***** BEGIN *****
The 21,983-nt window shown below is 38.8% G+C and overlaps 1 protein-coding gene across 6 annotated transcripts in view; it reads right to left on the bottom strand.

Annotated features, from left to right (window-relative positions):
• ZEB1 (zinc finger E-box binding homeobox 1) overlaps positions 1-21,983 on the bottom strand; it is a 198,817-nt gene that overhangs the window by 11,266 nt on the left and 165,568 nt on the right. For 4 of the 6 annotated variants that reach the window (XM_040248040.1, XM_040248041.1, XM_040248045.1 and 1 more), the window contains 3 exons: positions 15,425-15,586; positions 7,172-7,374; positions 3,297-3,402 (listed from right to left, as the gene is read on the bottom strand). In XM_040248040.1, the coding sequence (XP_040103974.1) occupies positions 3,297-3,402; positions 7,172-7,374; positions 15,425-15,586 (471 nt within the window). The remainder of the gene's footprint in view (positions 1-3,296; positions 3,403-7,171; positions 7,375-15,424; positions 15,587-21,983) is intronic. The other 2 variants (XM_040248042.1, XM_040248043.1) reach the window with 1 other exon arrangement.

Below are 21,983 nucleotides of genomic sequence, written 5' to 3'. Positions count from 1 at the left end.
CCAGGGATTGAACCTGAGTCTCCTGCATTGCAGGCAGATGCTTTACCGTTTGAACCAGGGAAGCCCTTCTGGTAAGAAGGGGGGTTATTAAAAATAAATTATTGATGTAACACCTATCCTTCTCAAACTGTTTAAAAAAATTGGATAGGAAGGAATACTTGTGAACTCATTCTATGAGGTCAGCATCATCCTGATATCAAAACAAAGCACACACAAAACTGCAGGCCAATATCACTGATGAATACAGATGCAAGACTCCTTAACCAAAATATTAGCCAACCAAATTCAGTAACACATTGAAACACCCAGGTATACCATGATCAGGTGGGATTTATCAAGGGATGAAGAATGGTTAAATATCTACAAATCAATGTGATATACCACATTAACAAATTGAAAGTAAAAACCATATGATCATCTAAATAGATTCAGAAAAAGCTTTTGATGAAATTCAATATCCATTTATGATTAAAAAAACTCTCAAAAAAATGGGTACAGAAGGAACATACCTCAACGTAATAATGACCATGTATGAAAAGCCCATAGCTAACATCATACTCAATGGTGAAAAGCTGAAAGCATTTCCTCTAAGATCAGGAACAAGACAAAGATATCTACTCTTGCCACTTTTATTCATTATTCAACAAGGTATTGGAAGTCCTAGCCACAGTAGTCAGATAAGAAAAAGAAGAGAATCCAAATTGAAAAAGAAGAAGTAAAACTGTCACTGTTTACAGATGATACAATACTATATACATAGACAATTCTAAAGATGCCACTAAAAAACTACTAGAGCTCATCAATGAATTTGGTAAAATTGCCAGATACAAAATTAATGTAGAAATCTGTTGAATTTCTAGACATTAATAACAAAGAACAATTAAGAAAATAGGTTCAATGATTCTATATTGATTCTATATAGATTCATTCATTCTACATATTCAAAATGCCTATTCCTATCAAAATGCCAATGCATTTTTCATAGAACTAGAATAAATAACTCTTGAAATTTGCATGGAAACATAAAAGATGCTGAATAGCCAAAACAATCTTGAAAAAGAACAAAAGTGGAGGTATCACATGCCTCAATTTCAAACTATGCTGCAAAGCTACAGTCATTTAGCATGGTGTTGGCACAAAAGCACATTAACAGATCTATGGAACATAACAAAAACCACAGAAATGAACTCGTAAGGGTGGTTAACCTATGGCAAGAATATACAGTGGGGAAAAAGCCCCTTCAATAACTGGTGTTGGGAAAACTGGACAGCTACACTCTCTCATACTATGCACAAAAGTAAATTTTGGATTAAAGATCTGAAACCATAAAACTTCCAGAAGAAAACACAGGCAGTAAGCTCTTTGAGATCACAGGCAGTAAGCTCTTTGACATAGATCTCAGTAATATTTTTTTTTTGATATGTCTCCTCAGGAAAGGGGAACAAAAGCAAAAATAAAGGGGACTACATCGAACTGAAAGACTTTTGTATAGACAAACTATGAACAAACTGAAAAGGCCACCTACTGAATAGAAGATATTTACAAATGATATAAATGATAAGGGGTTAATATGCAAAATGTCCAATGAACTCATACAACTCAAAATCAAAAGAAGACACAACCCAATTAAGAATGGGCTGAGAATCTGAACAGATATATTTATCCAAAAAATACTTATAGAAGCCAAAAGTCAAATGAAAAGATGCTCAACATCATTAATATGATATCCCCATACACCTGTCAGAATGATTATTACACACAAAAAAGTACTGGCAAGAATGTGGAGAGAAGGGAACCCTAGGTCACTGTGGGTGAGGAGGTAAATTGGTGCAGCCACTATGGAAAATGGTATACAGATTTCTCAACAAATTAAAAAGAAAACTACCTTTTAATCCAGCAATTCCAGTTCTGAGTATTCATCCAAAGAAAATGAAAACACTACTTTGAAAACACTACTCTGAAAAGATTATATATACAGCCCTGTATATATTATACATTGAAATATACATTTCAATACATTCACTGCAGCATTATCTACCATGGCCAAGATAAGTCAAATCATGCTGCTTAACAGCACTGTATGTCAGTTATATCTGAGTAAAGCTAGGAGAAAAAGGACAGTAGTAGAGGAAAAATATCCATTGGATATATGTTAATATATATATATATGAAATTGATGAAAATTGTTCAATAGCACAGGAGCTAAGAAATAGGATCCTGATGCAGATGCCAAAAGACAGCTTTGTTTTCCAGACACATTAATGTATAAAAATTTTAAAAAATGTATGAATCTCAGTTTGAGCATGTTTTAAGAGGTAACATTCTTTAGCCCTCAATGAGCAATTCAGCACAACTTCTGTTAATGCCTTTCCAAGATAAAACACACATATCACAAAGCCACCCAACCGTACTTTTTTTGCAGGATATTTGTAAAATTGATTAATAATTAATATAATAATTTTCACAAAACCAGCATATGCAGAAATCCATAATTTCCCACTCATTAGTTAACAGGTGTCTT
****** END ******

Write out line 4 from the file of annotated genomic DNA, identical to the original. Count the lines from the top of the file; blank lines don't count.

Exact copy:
Below are 21,983 nucleotides of genomic sequence, written 5' to 3'. Positions count from 1 at the left end.